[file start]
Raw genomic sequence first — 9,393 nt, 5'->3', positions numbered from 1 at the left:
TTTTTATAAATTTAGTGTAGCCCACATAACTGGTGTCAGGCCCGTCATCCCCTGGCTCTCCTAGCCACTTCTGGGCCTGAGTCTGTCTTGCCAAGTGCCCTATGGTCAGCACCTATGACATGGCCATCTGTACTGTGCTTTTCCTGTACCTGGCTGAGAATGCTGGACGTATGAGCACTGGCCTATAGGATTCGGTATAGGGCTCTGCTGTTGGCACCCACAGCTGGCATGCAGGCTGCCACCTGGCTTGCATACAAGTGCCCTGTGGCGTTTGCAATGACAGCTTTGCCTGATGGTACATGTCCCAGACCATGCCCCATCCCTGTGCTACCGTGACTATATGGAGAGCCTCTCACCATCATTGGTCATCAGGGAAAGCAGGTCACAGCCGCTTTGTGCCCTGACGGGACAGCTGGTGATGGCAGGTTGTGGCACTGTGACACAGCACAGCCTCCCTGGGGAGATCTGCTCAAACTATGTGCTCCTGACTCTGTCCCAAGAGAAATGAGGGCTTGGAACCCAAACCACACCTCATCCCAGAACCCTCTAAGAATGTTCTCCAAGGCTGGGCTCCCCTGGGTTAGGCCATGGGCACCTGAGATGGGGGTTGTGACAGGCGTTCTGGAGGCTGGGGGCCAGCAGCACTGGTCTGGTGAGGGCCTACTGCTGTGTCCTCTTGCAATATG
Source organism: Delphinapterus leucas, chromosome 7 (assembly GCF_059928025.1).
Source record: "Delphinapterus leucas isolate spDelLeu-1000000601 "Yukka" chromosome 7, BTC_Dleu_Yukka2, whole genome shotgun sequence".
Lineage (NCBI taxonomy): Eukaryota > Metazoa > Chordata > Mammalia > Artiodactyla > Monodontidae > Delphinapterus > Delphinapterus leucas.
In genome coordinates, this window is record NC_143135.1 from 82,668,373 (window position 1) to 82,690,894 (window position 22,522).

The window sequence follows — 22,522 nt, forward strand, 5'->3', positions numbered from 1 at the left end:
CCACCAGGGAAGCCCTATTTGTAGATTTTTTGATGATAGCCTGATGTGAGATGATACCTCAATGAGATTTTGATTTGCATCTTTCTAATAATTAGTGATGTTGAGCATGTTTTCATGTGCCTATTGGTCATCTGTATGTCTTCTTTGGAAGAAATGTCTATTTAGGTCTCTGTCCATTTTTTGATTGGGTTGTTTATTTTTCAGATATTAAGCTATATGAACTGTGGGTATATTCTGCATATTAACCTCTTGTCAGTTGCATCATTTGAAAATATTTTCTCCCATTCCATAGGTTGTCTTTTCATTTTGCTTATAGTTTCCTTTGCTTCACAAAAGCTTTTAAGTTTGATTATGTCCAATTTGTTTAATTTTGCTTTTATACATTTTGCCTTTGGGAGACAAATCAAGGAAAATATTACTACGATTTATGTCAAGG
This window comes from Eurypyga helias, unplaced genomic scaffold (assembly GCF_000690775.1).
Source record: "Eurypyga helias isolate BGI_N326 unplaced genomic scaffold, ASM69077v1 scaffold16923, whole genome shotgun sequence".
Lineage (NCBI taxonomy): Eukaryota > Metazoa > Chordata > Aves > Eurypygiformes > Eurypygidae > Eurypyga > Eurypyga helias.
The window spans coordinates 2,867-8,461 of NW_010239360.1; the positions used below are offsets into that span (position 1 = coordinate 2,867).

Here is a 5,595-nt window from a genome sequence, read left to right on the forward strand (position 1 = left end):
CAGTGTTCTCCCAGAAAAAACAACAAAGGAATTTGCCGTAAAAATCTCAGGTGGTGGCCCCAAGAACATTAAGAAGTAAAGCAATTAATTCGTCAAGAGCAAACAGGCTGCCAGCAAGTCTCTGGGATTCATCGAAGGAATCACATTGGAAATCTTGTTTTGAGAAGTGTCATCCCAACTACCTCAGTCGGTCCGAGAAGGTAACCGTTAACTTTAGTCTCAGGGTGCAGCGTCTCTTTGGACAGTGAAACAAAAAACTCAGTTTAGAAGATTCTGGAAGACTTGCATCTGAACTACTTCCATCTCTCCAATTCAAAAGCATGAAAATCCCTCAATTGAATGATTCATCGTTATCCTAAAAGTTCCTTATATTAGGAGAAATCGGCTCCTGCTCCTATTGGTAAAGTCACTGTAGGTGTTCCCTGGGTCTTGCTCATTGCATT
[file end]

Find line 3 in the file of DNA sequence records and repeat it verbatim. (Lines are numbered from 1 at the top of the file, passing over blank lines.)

Source organism: Delphinapterus leucas, chromosome 7 (assembly GCF_059928025.1).